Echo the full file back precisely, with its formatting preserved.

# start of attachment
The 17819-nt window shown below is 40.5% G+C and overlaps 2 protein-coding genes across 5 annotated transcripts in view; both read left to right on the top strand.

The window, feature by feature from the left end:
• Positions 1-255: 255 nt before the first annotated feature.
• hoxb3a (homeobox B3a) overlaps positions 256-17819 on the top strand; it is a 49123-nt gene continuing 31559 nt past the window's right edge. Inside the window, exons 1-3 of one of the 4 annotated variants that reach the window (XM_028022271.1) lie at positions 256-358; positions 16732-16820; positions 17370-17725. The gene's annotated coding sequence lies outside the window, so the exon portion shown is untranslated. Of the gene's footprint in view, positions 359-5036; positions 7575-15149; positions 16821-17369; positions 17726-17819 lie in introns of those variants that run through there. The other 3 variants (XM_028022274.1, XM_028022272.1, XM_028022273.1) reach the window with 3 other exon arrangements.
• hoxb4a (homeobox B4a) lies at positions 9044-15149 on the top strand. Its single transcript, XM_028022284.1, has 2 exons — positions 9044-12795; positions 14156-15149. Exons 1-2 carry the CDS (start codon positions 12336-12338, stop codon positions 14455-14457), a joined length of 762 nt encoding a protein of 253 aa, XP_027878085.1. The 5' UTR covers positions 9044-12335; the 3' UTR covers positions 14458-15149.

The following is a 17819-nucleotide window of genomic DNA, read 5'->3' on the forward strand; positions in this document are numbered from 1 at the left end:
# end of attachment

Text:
The 17819-nt window shown below is 40.5% G+C and overlaps 2 protein-coding genes across 5 annotated transcripts in view; both read left to right on the top strand.

The window, feature by feature from the left end:
• Positions 1-255: 255 nt before the first annotated feature.
• hoxb3a (homeobox B3a) overlaps positions 256-17819 on the top strand; it is a 49123-nt gene continuing 31559 nt past the window's right edge. Inside the window, exons 1-3 of one of the 4 annotated variants that reach the window (XM_028022271.1) lie at positions 256-358; positions 16732-16820; positions 17370-17725. The gene's annotated coding sequence lies outside the window, so the exon portion shown is untranslated. Of the gene's footprint in view, positions 359-5036; positions 7575-15149; positions 16821-17369; positions 17726-17819 lie in introns of those variants that run through there. The other 3 variants (XM_028022274.1, XM_028022272.1, XM_028022273.1) reach the window with 3 other exon arrangements.
• hoxb4a (homeobox B4a) lies at positions 9044-15149 on the top strand. Its single transcript, XM_028022284.1, has 2 exons — positions 9044-12795; positions 14156-15149. Exons 1-2 carry the CDS (start codon positions 12336-12338, stop codon positions 14455-14457), a joined length of 762 nt encoding a protein of 253 aa, XP_027878085.1. The 5' UTR covers positions 9044-12335; the 3' UTR covers positions 14458-15149.

The following is a 17819-nucleotide window of genomic DNA, read 5'->3' on the forward strand; positions in this document are numbered from 1 at the left end: